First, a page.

More than $41 million in road projects are under way or will soon get started in Columbia County.
County commissioners last week approved a resolution to start accepting donations of easements to widen Washington Road to five lanes, including a center-turn lane, from Gibbs Road to William Few Parkway.
The widening project, budgeted at $26 million, also includes the construction of sidewalks and bike lanes, according to an e-mail from county Construction and Maintenance Services Director Matt Schlachter.
Schlachter said he also is working on a plan to relocate utilities for that project.
Already under way are about $480,000 worth of improvements to the intersection of Hardy McManus and Furys Ferry roads. Those improvements include adding turn lanes and realigning the intersection.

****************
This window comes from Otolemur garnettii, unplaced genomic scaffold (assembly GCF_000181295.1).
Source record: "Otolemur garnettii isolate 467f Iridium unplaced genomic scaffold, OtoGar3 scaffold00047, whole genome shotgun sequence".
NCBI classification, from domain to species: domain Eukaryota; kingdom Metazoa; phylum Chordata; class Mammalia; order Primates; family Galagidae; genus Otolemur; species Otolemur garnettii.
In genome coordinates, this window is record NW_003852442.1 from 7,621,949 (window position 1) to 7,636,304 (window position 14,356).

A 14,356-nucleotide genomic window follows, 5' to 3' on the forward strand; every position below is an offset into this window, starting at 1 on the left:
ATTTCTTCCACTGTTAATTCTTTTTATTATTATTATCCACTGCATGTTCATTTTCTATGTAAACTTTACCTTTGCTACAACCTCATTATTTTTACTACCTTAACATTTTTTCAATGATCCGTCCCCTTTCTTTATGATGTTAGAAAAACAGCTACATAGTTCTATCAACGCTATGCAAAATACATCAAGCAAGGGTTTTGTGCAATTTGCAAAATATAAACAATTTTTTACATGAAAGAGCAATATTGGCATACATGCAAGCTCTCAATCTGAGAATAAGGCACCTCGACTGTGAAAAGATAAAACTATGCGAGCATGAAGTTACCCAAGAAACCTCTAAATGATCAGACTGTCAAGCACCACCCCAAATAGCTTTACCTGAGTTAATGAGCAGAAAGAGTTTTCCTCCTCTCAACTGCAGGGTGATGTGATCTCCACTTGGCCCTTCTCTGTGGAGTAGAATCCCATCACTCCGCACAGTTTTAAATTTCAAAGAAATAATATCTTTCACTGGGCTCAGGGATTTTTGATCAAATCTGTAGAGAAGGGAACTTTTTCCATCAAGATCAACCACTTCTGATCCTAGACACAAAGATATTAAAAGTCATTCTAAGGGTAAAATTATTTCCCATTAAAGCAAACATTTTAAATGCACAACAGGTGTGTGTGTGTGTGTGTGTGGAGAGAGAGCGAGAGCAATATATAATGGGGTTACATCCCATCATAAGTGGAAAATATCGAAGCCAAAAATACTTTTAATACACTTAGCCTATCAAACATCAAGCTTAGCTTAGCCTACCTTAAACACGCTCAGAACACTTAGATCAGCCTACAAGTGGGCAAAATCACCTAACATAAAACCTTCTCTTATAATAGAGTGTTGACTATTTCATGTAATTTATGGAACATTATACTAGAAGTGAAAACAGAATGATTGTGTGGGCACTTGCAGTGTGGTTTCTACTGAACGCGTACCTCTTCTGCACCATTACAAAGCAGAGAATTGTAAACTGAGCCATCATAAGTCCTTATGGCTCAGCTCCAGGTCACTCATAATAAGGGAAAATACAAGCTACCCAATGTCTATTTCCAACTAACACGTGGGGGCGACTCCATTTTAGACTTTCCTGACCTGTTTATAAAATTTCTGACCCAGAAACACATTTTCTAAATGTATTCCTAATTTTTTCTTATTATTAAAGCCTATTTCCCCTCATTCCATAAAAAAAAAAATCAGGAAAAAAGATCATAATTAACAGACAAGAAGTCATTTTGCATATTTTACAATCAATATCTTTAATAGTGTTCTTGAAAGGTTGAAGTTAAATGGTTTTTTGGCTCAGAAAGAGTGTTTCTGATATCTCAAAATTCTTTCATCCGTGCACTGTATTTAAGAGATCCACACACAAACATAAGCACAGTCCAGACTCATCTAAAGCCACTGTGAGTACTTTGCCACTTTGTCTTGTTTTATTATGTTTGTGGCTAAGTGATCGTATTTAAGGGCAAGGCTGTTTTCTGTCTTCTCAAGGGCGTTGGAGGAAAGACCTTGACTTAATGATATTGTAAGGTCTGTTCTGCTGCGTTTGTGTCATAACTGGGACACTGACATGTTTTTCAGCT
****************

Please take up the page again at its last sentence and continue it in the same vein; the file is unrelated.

Bids to improve the intersection at Hereford Farm, Cox and Gibbs roads should be let by March, Schlachter said. Budgeted for that project is $3 million.
Officials had considered a traffic circle for that intersection, but decided against it.
In June, Schlachter hopes to bid out improvements to Lewiston Road at William Few Parkway. The $1.8 million budgeted for that project might include a traffic signal, if the state Department of Transportation gives its OK.
Schlacther said his staff is working on the design and hopes to submit it to DOT early next year. The county might start acquiring rights-of-way by April.
Going out to bid early next year is a $350,000 project to build sidewalks on Oakley Pirkle Road.
While many of these projects might soon get started, a plan to beautify the intersection of Washington and Columbia roads recently suffered a delay.
Commissioners rejected bids to conduct the work on that intersection. The bids received by the county contained multiple errors that pushed the project over its budget, Schlachter said.
Now, the project must be rebid, which will delay the work.
Officials also are waiting to start the long-planned extension of William Few Parkway north to Hardy McManus Road.
Officials need a re-evaluation on documents by the state Environmental Protection Division to start the $8.5 million project. Still, Schlachter said, officials are moving forward with right-of-way acquisitions.